Mexican carriers’ EOBRs flag hours ‘violations’

| August 28, 2012

FMCSA Associate Administrator for Enforcement Bill Quade updated the Cross-Border Subcommittee of the Motor Carrier Safety Advisory Committee August 27 on progress in the Pilot Program on NAFTA Long-haul Trucking Provisions.

Quade revealed during discussion that monitors of participating carriers’ electronic onboard recorder systems had shown “violations” of U.S. hours-of-service rules when drivers were in Mexican territory. “When they get to the border we’re making sure they haven’t driven so long [in Mexico] that they are outside of compliance with our rules.” However, Quade added, the EOBRs “have flagged times when they’ve violated the 11-hour rule and 14-hour rule in Mexico – we don’t have any authority to enforce that.”

Owner-Operator Independent Drivers Association Executive Vice President Todd Spencer called such violations a bad indicator of future performance. While drivers in Mexico don’t have a formal federal log-book requirement, state and federal work hours rules can dictate more restrictive schedules. “We had heard that Mexico’s [work hours] regulations are even more stringent than ours,” said Spencer. “I would generally think that if there wasn’t any real level of compliance with the regulations that are applicable there, it wouldn’t be much of an indicator of compliance on this side of the border.”

Since the last update on the program, delivered at the MCSAC’s May meeting, some progress had been made in the number of Mexican carriers approved for long-haul in the United States.

But MCSAC cross-border subcommittee members continued to express concern over the status of the program. Reacting to the intelligence that 109 of the the program’s 111 total truck inspections had been conducted at border checkpoints, Henry Jasny of Advocates for Highway and Auto Safety worried that “border inspections won’t give you much of a good look at how the carriers are operating inside the U.S. when they’re not at the border…. I’d like to see more inspections outside the border area.”

Of the total 112 crossings, however, Quade reported, almost half of them resulted in carriers going no farther than the commercial zone along the border. Of a total 60,000-plus U.S. miles driven by cross-border carriers, 38,000 of those miles were driven in California and Texas alone. “Most carriers crossing in California are staying in California,” Quade said, with the Texas crossings resulting in trips throughout the Southeast as far north as Kentucky and North Carolina.

While OverdriveOnline.com strives to maintain an open forum for reader opinions, it does not welcome comments reflecting racism, vulgarity or spam. Violations of this policy can be grounds for removal of a comment or banning a user from the comments system.

  • http://immigrationclearinghouse.org Porter M. Corn

    More smoke and mirrors coming from Todd Spencer and the so-called “safety groups”.

    All we need to be concerned about is do they comply with our rules and regulations when they are in our country. What they do in their country is indicative of nothing to do with their ability to comply here.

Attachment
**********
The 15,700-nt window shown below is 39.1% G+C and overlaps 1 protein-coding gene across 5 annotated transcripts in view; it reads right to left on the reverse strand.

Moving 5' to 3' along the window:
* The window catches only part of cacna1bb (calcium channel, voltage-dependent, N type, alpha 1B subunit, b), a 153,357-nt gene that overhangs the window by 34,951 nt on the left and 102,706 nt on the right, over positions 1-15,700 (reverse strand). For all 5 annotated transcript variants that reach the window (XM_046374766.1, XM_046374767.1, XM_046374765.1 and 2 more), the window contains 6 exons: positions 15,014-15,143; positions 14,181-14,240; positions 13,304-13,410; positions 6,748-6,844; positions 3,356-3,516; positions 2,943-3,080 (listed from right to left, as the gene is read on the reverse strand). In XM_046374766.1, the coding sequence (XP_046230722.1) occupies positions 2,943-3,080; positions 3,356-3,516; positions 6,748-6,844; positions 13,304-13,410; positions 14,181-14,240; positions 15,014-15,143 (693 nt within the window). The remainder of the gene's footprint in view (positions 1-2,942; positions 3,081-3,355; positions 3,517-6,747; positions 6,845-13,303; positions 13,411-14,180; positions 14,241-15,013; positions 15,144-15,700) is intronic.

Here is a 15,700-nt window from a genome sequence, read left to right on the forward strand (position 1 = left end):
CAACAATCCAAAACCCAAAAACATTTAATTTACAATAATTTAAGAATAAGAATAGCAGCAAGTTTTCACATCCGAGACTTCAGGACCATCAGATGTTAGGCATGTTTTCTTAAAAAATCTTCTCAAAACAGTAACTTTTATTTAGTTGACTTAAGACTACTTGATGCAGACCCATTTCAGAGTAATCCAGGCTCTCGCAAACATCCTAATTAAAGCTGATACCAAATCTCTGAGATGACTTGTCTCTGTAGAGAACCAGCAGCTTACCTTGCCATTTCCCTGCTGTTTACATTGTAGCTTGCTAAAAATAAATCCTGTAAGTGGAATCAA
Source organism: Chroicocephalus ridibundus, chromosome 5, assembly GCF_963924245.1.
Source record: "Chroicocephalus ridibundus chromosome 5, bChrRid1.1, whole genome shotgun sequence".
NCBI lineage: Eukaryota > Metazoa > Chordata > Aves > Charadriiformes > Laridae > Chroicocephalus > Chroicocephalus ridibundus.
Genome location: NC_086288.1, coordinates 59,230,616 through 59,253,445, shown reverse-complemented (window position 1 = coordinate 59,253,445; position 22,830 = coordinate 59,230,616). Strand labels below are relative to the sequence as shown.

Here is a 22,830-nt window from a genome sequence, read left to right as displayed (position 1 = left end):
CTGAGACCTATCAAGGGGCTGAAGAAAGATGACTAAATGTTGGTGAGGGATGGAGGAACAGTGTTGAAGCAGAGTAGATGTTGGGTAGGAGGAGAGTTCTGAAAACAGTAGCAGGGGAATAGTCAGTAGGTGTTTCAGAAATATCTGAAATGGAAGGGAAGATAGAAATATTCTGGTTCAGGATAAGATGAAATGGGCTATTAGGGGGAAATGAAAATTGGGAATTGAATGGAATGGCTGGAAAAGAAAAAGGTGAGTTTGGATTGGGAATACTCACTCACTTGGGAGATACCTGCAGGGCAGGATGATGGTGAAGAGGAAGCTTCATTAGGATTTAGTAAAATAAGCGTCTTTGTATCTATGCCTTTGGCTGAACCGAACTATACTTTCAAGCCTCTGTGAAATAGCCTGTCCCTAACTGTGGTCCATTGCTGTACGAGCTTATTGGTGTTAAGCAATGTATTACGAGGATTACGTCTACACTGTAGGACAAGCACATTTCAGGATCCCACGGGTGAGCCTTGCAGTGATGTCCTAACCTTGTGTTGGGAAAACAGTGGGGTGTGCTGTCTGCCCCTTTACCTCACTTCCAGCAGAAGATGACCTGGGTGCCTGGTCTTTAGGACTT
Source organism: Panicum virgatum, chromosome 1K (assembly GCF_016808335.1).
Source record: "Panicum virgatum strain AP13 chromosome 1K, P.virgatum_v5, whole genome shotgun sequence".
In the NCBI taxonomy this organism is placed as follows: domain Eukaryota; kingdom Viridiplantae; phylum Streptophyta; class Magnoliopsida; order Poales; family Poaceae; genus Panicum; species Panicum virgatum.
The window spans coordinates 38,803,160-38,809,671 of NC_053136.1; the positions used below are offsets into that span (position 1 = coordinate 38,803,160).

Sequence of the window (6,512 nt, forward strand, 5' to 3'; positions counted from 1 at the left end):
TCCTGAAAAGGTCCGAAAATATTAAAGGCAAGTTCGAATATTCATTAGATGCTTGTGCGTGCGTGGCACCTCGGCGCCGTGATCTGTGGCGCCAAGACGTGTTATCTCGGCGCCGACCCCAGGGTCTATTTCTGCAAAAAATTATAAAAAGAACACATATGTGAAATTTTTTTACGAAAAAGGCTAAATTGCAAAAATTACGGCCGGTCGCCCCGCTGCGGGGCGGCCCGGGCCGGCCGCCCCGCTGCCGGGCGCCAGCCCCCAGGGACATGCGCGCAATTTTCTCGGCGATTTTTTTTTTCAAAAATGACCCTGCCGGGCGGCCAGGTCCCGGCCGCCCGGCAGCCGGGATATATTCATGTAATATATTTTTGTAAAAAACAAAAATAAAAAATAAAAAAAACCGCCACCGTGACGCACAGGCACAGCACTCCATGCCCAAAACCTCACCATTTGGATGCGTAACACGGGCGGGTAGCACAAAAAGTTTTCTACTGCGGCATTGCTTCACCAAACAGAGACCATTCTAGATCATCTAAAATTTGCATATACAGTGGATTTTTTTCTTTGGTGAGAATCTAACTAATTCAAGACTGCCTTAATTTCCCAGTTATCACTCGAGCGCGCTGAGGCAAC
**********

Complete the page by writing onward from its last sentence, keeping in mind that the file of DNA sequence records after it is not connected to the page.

If they are over hours as indicated by their EOBR’s, they are put to bed by the inspectors on this side. I see these program trucks and other Mexican carriers that have authority beyond the pilot program laid up at truck stops between Laredo and San Antonio every week. You don’t need an “indicator of compliance” as Spencer asserts. You have “proof of compliance” contained within the EOBR.

    Jasney’s comment is just as irrelevant and ridiculous as Spencers. These trucks are being Level I inspected at the border as required. So what is an inspection in the interior of the country going to prove? Besides, with the mandatory CVSA inspection sticker, further inspections are not required unless cause can be shown.

    Interesting to their comments about many of the trucks operating only in California and Texas. Considering border to border US 101 is 808 miles end to end in California and likewise I-5 is 796 miles end to end, most of these carriers coming across at Otay Mesa would be doing business exclusively in California.

    Just more attempts to muddy the subject and not admit the attempts of OOIDA and Teamsters to put a stop to this program has been an abysmal failure.

  • http://overdriveonline.com/channel19 Todd Dills

    Interesting, Porter, that there’s no U.S. carrier participation in this program this time around, though according to Larry Minor at FMCSA there was supposed to be — what do you chalk it up to? Abrupt ending of the last one?

  • Thomas Duncan

    Maybe some of these “truckers”should find out who Todd Spencer and OOIDA are and what they are about before they start downgrading their efforts.They are THE GAME in town and for the life of me I will never understand “truckers” who will not join with them and support their ever going battle to help us keep our Liberty and freedom in this business.

  • YouAreYourOwnWorstEnemy

    Fools !! When you call for “More Regulations” against your Competition, they call for “More Regulations” against you. A Battlefield of idiots, shooting themselves in their own feet. Empowering the Regulator everyday with more and more infighting. And what will you keep getting? More rules, more regulations, more inspections. STFU

  • Ripped OffDrivers

    ..the cross border committee??? How Hilarious….are they with or without heads??? Yep we need that beautiful breed of Head Choppers up here to drag us into the gutter like them.
    ….American companies are already hiring as many Mexican Drivers as they can……trucktops are filled with Spanish Speakers….the goal is a Low Paid Mexican in every truck pronto!!!!!!!! And it is working….for these wealthy tycoon trucking company execs……